The blackest material on Earth should have no color at all since black is no color. Black is the extent of not seeing an object! A thing which reflects no light or minimum light by absorbing almost all of it appears black. So an absolutely black material should reflect no light (a perfect black body) and we don’t see the absolutely black object. What is the blackest material on Earth?

blackest material on earth

What is the blackest material on Earth?

As the blackness of the material depends on the light-absorbing capacity of it, enhancing the light absorption capacity makes a material blacker. Modern research has led to blacker materials as we march to the pinnacle of technological development. So, the blackest material on Earth is changing with technological advancements and at the recent time it is vantablack (vertically aligned carbon nanotube (CNT) arrays black) or VACNT (vertically aligned carbon nano tubes).

Modern super black materials

Dark chameleon dimmers : Dark chameleon dimmers are gold nanoparticles which has extraordinary light absorption capacity and can absorb light as high as 99.2% to a fixed wavelength light of 497 nanometers whereas it has absorption greater than 98% in other visible and infrared region of light.

Vantablack : Completely different from gold nanoparticles, vantablack is a material made from CNTs and has 99.96% of optical absorption for the light of 663 nanometers wavelength. This material consists of vertically aligned CNTs over a substrate metal so that the light falling on it continually strikes on the vertically aligned wires and gets absorbed.

The absorption of vantablack is being improved by the researchers. The changes in different parameters such as the substrates, length of CNTs, nanotube growth procedures, etc can affect the absorption values.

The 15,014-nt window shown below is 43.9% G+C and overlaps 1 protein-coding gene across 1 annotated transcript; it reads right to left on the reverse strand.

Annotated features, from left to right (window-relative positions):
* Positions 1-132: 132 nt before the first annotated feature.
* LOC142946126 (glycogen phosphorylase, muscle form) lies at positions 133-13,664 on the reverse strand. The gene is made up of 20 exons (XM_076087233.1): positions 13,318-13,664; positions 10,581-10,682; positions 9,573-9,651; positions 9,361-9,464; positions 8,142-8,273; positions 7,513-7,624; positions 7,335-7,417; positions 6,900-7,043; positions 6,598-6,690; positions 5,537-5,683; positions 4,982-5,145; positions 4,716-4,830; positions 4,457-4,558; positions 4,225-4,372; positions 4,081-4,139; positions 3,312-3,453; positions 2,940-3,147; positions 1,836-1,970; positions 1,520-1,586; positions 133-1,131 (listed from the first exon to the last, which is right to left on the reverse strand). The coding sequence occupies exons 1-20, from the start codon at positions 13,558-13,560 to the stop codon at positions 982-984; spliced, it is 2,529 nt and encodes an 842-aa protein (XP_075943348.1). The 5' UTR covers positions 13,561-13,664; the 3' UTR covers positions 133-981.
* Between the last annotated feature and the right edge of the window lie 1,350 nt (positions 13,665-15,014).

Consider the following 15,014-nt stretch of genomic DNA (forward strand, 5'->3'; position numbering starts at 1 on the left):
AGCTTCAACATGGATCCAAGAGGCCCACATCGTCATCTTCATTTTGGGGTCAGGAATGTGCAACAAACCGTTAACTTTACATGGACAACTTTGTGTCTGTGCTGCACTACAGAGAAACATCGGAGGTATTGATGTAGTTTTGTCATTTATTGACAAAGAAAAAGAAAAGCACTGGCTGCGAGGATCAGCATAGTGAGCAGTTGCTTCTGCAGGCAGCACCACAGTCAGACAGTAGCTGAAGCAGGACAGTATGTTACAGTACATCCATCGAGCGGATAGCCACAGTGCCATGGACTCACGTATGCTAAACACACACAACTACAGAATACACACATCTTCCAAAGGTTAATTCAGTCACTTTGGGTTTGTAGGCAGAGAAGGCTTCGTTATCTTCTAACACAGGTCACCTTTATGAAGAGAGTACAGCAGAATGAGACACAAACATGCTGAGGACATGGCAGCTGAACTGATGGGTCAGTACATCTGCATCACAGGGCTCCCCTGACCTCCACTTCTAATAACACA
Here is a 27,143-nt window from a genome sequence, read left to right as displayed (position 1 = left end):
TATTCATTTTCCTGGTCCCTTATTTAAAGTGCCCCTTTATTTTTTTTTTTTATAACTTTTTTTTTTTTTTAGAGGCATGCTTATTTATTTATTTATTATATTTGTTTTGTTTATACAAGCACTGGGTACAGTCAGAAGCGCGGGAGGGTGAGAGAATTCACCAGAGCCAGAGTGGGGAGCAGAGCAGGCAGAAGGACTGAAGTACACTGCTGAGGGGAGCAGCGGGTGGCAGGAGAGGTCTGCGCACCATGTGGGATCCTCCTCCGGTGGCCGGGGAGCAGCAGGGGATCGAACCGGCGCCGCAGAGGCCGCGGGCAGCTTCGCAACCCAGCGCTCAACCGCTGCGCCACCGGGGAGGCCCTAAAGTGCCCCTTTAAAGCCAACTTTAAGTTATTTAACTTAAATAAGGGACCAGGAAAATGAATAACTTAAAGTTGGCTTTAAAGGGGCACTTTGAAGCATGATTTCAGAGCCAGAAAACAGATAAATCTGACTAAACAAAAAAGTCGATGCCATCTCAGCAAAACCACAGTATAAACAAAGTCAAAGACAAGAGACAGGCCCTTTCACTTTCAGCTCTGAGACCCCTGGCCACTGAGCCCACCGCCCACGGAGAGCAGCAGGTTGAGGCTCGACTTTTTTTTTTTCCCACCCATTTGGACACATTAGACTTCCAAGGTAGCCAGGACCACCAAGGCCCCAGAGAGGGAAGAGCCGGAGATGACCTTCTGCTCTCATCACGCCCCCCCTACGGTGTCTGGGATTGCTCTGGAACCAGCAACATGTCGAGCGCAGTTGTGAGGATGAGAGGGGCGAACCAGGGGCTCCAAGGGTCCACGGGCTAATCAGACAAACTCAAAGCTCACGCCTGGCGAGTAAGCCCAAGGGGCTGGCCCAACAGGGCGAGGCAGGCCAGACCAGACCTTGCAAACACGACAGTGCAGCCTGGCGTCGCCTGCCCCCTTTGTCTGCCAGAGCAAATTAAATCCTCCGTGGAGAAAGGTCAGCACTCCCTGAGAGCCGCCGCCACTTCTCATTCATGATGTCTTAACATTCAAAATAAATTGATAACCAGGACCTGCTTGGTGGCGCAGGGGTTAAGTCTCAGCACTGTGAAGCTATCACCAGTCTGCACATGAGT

The blackest material till date

Most recent development of the CNTs has enabled scientists to achieve reflectance value of 0.00001 i.e. absorption of 99.999 %. A group of scientist at MIT have recently developed a material whose absorption is 10 order of magnitude greater than the recent best absorbers within a wide range of frequencies of light. That makes it the blackest material on Earth till date.

This material has CNT – a metal hierarchical structure which means CNTs are grown over the metal substrate. The metal used was surface activated aluminium over which vertically aligned CNTs were grown from oxygen dehydrogenation reaction.

An ideal black body

An ideal black body is a material which absorbs 100% of light incident upon it. As for physicists, there exists no perfection and world has flaws. So, there is no such object as a perfect black body and hence the term ideal is introduced.

A black hole can be considered as an ideally black object. No light can be reflected from the black hole and it does not give any color hence appears black. The absorption, in this case, is due to the strong gravitational attraction of the black hole while it is due to the vibrational absorption in case of materials.

Application of such black materials

Black materials absorb light well. So, mostly they can be used for the absorption of light. Light absorbers are used in cameras, telescopes and other optical instruments in order to absorb the stray light.

The black materials are widely used in solar power concentrator. Since they absorb almost all the light energy incident upon them and get heated, they can be used for water heating purpose as well as electricity generation. They are also used by artist to change the contrast of color.

The enhancement of material science is inducing the evolution of materials. So, blackest material on Earth is evolving and we will see new materials much blacker than the one that is now. So, today it is VACNT and in coming days it might be another one which absorbs nearly 100% of light.

Ashwin Khadka is a PhD Scholar in Nano Energy and Thermofluid Lab in Korea University, Republic of Korea under Korean Government Scholarship Program. He has a Masters Degree in Physics from Tribhuvan University, Kathmandu, Nepal. He is a science enthusiast, researcher and writer.